400 young girls and boys gather for first time ever to shape the national youth policy

20 May 2016
400 young girls and boys gather for first time ever to shape the national youth policy
Photo: Thet Ko/Mizzima

More than 400 adolescents from across Myanmar gathered in Nay Pyi Taw on the 18 and 19 May for the first ever Adolescents Conference, organised by the Ministry of Social Welfare, Relief and Resettlement, ActionAid said in statement.
The event, supported by UNICEF, ActionAid and 15 other local and international organisations, and  funded by the Australian National Committee for UNICEF, was an opportunity to discuss the range of issues faced by a diverse group of adolescent girls and boys from across the country. This discussion resulted in a list of recommendations for the national youth policy, currently under development by the Ministry of Social Welfare, Relief and Resettlement.
“Prosperous development will not happen unless we empower, engage and invest in adolescents, especially girls and groups that are marginalised by society”, affirmed Shihab Uddin Ahmad, ActionAid Myanmar Country Director. “Short but crucial, the transition to adulthood is such a beautiful and adventurous journey that shapes a person’s world view - they could create great social impact within a short period of time.” Without proper attention, adolescents are often subject to discrimination and negative attitudes due to social cultural norms or unequal power relations. Therefore, “to help them go through this journey towards adulthood, we need to address the challenges adolescents face and respond to their needs at the earliest stage of their lives”, added Shihab Uddin Ahmad.
The adolescents exchanged their experiences of carrying out social and civic engagement activities in their communities, placing a strong emphasis on inclusion of traditionally marginalized groups, such as adolescents with disabilities, as well as their contribution to building peace and strengthening the country’s unity. Drugs, education, human rights and gender equity, as well as employment opportunities and health were some of the themes that were discussed that affect almost 10 million adolescents in Myanmar.
 “This first ever national conference made by and for adolescents, is the best way to hear directly from this creative, energetic and resourceful group, without any filter, about their concerns, their fears, their hopes and their dreams”, says Bertrand Bainvel, UNICEF Representative to Myanmar. “Adolescent girls and boys hold the key to Myanmar’s sustainable development. They have the power to help the society break away from repeated and protracted crises and conflicts. We need to address their rights today and invest in relevant policies, programmes and services so that they can be the next generation to carry on Myanmar’s development”.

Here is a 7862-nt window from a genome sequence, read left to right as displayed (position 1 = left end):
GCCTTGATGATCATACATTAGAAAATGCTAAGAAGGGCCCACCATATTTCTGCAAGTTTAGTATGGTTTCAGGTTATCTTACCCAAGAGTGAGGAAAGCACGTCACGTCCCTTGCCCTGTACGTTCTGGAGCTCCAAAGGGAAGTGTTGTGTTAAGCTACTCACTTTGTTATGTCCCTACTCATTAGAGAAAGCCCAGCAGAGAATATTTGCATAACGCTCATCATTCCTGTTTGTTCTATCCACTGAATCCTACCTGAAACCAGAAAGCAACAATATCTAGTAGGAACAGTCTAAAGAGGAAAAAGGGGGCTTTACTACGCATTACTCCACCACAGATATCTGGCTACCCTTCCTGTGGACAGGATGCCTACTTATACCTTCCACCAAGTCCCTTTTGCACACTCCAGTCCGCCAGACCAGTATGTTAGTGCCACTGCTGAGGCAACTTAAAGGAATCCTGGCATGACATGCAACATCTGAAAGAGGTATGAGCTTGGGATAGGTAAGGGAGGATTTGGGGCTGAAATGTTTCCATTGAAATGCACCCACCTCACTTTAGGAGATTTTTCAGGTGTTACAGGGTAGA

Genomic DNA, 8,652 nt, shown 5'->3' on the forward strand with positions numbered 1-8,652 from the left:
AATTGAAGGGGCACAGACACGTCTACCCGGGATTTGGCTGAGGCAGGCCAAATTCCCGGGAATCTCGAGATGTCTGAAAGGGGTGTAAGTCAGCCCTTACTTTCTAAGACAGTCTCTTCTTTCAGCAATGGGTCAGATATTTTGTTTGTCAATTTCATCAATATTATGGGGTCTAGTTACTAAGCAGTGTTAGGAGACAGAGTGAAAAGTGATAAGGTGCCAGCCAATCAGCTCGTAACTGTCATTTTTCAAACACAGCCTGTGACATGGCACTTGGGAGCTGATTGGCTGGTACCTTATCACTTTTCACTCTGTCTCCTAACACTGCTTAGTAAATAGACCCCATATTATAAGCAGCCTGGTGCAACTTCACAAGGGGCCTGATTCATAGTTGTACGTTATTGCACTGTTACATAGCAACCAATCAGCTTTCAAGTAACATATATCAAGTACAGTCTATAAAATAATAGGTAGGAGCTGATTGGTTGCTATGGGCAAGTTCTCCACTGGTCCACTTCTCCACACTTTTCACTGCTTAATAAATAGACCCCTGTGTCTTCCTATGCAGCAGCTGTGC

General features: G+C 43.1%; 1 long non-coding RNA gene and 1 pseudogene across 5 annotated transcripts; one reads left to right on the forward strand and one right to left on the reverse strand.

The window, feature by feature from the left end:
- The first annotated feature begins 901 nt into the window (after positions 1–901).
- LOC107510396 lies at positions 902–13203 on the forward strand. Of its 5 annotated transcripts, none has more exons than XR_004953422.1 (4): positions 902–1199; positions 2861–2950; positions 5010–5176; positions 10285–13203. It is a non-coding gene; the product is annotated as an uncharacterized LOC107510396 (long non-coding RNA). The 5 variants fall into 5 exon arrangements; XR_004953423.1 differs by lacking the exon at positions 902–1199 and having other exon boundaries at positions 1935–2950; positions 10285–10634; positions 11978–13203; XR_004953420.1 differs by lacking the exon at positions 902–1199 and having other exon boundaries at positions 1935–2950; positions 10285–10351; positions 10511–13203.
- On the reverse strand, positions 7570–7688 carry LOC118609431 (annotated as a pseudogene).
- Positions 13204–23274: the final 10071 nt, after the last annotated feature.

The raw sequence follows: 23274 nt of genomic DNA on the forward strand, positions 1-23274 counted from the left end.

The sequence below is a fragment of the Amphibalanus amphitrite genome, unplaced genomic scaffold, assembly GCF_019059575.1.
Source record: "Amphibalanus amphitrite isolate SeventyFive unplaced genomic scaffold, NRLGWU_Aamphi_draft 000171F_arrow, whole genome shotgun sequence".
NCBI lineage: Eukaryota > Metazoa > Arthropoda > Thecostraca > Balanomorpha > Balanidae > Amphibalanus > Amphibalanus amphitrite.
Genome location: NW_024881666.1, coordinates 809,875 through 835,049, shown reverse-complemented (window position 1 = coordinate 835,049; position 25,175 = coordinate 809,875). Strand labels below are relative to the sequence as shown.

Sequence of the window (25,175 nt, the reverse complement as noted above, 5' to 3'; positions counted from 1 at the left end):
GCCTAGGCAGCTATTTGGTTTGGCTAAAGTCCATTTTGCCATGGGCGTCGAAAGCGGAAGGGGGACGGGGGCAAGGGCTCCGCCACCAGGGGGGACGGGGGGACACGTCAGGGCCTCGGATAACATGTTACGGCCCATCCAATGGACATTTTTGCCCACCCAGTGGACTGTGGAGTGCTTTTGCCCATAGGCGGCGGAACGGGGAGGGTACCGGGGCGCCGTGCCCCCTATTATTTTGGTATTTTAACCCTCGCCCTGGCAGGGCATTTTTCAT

At the end of the two-day initiative, a significant number of recommendations were presented by the participants to the Ministry of Social Welfare, Relief and Resettlement, parliamentarians, national and international organisations, and donors who attended the conference:
Sexual education should be provided at schools, which should also have space for sports, healthy food, clean water and sanitation facilities.
Adolescents need to access technical and vocational education and training, which will be useful to increase their job opportunities and prevent them from being exploited at work.
Education on environment protection and disaster risk reduction should be provided to adolescents, who should also access timely assistance when affected by a disaster. 
Help centres should be established where adolescents can report cases of violence, exploitation and abuse.
To prevent drug abuse among adolescents, education should be provided at schools and communities, sports and other recreational activities created, laws reinforced, and livelihood alternatives provided to opium farmers.
Adolescents encourage the Tatmadaw and ethnic armed groups to build peace, to reconstruct damaged roads and bridges, to remove landmines, to provide health care services, and rehabilitate and develop conflict-affected areas.
These recommendations, which reflect adolescents’ key concerns and priorities, aim to guide the government and parliamentarians involved in the drafting of the national youth policy, which is a key component of the new Government’s 100 day plan, the statement said.